The Hawaiian people's gods were connected to most of their endeavors. A variety of places were provided for religious observances:
Men set up a small shrine in one end of their eating house (hale moa) where prayers and offerings were made.
Agricultural heiaus, called waihau and unu, were the scene of rituals to improve crops.
Fishermen erected simple shrines along the coast, and bird catchers erected their own simple stone platforms, called koia, in the mountains.
Of great importance were the large temples (heiaus) dedicated to certain purposes and gods.
Typical heiaus were enclosed by sturdy walls of lava stone, the floors were covered with smooth rocks, and the roof was open to the sky. Heiaus included raised platforms of stone, grass houses for the storage of wooden images, platforms for holding sacrifices, and in some, an oracle tower (‘anu’u) covered with white kapa.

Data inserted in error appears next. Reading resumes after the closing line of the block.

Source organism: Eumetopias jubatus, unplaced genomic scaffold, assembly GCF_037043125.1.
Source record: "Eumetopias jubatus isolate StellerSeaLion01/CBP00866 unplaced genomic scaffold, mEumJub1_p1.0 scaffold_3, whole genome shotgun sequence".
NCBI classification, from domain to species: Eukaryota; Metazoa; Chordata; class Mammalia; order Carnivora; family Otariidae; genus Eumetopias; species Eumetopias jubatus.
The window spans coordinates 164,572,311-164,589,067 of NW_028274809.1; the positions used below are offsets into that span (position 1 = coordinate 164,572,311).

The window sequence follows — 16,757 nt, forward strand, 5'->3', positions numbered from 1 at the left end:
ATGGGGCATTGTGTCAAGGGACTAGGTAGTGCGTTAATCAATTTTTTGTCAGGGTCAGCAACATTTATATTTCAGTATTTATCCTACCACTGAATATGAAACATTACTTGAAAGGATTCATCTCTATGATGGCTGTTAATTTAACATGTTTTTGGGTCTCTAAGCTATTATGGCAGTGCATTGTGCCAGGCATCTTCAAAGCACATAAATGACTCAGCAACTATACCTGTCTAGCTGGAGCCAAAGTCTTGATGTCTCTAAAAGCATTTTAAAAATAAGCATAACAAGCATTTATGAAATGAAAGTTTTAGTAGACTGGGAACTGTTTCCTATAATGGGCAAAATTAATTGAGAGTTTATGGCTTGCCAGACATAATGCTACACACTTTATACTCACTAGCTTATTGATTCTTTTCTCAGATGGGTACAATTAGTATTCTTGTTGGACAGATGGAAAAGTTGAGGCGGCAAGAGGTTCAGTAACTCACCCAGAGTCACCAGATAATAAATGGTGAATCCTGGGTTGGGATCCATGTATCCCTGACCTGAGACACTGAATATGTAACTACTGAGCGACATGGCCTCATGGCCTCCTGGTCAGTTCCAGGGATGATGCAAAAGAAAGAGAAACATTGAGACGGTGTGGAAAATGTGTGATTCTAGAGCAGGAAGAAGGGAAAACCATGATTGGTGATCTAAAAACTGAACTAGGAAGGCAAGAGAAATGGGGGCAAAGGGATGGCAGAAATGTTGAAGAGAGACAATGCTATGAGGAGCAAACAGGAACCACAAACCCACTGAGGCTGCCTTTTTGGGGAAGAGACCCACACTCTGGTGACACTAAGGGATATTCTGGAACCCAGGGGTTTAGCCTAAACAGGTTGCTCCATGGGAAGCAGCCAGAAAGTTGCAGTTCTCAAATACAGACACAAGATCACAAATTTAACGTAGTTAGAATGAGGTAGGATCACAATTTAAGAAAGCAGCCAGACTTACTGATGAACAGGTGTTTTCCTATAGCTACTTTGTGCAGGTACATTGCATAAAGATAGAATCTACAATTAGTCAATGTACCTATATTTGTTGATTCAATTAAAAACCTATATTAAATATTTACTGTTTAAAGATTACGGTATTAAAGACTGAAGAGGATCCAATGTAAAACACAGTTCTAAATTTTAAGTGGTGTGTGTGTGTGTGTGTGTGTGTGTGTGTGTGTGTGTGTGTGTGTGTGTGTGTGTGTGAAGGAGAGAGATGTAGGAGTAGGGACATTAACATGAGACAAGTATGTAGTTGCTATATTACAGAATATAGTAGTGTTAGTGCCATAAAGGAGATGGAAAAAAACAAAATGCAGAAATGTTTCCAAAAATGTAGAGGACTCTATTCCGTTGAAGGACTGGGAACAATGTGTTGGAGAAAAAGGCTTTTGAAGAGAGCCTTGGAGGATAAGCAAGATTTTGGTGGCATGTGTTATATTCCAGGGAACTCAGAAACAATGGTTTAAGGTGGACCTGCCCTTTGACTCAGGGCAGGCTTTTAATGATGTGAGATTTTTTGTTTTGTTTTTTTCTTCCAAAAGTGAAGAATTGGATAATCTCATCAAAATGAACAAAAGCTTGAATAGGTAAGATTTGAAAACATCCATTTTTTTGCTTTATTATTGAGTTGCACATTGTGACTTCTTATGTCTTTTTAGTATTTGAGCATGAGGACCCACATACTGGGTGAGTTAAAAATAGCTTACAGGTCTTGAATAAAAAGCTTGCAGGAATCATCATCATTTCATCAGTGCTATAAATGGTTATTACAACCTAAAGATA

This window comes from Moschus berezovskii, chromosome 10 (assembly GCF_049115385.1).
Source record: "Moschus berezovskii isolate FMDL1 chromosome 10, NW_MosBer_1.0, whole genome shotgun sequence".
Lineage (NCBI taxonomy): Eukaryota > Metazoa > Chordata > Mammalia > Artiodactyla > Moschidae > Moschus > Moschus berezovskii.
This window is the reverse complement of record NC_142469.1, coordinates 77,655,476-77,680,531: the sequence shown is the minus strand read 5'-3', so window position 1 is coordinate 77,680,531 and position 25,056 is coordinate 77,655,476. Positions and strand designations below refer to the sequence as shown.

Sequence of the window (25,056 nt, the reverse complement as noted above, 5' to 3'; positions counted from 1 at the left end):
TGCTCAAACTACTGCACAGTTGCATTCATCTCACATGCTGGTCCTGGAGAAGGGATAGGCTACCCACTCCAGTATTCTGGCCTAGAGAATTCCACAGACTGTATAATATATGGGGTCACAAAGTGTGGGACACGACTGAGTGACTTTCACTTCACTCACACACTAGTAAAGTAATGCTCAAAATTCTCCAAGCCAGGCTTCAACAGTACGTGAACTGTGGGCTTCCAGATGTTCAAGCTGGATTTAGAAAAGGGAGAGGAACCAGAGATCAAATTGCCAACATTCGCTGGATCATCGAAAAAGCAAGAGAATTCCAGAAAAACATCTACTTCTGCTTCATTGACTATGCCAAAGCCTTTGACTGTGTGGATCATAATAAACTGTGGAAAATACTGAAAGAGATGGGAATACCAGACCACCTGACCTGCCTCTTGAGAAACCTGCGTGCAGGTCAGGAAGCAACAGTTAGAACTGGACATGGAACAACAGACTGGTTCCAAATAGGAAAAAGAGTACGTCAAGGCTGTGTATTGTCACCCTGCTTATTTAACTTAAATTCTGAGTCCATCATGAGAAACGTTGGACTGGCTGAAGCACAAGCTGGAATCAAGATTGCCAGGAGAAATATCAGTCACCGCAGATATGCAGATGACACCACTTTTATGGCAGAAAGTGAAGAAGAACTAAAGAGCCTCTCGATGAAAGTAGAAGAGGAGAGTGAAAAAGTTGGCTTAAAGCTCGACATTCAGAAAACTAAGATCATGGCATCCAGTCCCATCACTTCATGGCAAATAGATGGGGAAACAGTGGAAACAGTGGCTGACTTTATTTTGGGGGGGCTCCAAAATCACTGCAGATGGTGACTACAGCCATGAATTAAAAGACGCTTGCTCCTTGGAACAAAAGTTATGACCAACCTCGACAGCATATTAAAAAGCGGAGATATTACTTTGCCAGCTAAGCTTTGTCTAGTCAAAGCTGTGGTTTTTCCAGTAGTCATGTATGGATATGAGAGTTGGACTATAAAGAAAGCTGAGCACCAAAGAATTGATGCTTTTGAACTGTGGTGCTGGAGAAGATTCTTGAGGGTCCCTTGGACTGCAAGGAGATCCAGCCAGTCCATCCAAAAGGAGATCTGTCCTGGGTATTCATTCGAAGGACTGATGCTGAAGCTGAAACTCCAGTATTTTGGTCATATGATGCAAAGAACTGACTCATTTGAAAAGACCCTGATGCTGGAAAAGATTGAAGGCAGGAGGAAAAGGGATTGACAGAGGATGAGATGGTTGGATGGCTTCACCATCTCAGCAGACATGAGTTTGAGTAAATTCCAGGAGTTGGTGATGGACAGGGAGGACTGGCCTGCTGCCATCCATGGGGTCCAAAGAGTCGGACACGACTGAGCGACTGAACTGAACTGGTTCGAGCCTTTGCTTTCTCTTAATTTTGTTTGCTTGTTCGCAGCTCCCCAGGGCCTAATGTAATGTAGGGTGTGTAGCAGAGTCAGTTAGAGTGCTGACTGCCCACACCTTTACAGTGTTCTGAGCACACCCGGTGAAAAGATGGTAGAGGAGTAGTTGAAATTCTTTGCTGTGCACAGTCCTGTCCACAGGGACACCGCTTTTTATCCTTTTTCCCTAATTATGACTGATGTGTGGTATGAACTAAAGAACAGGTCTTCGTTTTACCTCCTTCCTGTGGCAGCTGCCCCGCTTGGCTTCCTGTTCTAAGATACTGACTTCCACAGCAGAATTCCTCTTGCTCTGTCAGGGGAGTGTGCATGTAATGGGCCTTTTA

Three Types of Major Heiaus
The Luakini or po’o kanaka heiaus are the largest of the structures, built by the highest chiefs and dedicated with human offerings. These were the scene of human sacrifices.
The Heiau ho’ola or healing temples are unique to Hawai’i and each district had at least one.
The Pu’uhonua were places of refuge to which accused persons could flee, find sanctuary, and be forgiven their misdeeds.
Heiau of the Island of Hawaii: A Historic Survey of Native Hawaiian Temple Sites (Bishop Museum Bulletins in Anthropology)
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